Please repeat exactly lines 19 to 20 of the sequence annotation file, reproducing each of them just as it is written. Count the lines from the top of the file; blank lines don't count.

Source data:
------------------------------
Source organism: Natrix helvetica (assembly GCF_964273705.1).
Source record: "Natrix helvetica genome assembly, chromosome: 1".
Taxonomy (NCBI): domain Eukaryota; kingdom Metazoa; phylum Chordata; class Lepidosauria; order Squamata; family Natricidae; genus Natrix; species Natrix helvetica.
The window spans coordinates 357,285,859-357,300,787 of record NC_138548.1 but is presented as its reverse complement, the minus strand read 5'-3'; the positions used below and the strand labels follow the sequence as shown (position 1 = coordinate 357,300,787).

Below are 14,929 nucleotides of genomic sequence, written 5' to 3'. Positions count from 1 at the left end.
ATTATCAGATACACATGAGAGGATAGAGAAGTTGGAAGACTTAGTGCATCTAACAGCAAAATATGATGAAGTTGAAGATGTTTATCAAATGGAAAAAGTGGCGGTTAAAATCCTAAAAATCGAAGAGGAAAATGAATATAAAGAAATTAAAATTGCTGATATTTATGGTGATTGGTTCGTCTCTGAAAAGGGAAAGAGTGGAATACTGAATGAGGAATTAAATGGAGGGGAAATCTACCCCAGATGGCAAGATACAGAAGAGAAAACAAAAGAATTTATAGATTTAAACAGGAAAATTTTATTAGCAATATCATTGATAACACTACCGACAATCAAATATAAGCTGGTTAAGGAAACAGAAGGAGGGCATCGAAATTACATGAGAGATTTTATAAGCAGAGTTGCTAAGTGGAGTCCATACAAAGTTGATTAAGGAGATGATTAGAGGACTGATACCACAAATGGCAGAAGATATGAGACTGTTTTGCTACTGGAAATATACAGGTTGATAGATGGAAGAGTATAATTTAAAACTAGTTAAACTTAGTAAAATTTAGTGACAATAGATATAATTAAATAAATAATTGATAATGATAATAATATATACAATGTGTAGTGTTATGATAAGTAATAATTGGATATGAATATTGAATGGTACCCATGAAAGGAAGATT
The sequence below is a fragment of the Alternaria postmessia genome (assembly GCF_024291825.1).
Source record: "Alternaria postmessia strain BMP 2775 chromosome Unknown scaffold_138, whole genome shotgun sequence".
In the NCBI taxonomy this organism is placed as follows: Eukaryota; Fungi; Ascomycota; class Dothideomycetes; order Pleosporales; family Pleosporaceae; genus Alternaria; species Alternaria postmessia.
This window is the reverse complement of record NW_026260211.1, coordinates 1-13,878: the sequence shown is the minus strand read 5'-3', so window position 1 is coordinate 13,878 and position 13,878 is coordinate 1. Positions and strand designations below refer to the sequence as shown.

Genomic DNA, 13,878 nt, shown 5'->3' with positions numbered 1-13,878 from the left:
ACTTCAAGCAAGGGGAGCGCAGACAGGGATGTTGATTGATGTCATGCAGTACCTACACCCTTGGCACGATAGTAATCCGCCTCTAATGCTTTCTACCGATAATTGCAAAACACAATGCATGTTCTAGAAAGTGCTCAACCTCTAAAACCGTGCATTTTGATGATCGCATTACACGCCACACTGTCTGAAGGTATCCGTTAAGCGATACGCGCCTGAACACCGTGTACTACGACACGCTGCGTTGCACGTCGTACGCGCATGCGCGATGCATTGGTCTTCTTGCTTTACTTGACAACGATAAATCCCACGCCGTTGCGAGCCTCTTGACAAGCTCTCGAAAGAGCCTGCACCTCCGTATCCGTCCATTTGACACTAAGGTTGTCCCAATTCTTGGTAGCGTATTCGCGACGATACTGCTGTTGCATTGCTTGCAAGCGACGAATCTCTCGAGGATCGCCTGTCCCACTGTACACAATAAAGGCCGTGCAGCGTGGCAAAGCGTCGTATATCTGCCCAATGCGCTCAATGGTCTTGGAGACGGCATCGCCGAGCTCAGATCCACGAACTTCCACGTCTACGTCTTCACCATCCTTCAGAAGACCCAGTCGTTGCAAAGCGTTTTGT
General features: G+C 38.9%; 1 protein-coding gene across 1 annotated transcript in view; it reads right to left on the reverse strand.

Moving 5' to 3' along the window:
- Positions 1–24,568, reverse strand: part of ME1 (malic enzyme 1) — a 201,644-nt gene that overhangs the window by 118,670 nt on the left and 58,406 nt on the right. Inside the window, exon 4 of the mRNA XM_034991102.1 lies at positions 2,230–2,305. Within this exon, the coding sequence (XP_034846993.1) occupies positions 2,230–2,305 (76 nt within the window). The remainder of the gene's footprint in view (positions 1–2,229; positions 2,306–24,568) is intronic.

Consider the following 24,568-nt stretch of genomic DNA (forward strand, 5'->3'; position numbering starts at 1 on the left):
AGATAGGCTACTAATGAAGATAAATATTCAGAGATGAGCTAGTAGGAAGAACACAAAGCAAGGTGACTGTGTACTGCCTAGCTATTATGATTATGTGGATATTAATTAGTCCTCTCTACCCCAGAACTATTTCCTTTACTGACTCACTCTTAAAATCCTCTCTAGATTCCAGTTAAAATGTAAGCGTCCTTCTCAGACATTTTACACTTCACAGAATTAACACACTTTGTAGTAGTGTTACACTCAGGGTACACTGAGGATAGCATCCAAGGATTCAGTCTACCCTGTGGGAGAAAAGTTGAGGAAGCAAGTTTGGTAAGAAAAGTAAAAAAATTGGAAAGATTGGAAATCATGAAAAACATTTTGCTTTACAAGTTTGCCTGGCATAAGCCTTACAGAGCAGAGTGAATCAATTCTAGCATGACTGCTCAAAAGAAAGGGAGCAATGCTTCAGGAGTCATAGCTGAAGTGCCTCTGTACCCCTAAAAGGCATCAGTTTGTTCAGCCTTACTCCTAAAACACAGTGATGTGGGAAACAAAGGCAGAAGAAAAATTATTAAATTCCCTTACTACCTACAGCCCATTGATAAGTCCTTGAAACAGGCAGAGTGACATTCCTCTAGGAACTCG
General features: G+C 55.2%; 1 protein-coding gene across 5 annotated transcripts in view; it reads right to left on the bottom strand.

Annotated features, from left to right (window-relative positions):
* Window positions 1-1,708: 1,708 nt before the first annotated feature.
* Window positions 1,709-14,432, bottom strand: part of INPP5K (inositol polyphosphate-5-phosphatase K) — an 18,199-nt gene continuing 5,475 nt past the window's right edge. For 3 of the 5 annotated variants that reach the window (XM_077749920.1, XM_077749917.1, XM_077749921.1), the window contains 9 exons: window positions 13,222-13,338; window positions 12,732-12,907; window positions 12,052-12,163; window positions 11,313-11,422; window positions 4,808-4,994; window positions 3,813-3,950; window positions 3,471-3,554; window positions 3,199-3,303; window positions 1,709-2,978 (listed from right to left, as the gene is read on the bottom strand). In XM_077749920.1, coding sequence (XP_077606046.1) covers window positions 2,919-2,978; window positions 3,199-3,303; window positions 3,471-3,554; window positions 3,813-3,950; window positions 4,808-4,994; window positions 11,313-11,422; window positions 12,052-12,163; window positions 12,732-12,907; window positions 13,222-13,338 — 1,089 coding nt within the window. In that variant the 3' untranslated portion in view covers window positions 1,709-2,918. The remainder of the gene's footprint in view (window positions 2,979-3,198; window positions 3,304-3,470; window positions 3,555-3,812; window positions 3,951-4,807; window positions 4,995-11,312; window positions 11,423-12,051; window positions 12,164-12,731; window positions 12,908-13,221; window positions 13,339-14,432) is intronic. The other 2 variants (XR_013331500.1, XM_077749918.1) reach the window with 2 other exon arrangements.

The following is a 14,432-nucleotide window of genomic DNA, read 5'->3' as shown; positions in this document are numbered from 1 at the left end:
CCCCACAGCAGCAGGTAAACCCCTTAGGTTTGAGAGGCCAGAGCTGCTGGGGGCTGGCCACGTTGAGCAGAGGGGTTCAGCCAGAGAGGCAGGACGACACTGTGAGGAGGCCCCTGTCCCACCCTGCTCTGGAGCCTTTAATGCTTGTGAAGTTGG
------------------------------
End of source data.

Annotated features, from left to right (window-relative positions):
* Window positions 1-1,708: 1,708 nt before the first annotated feature.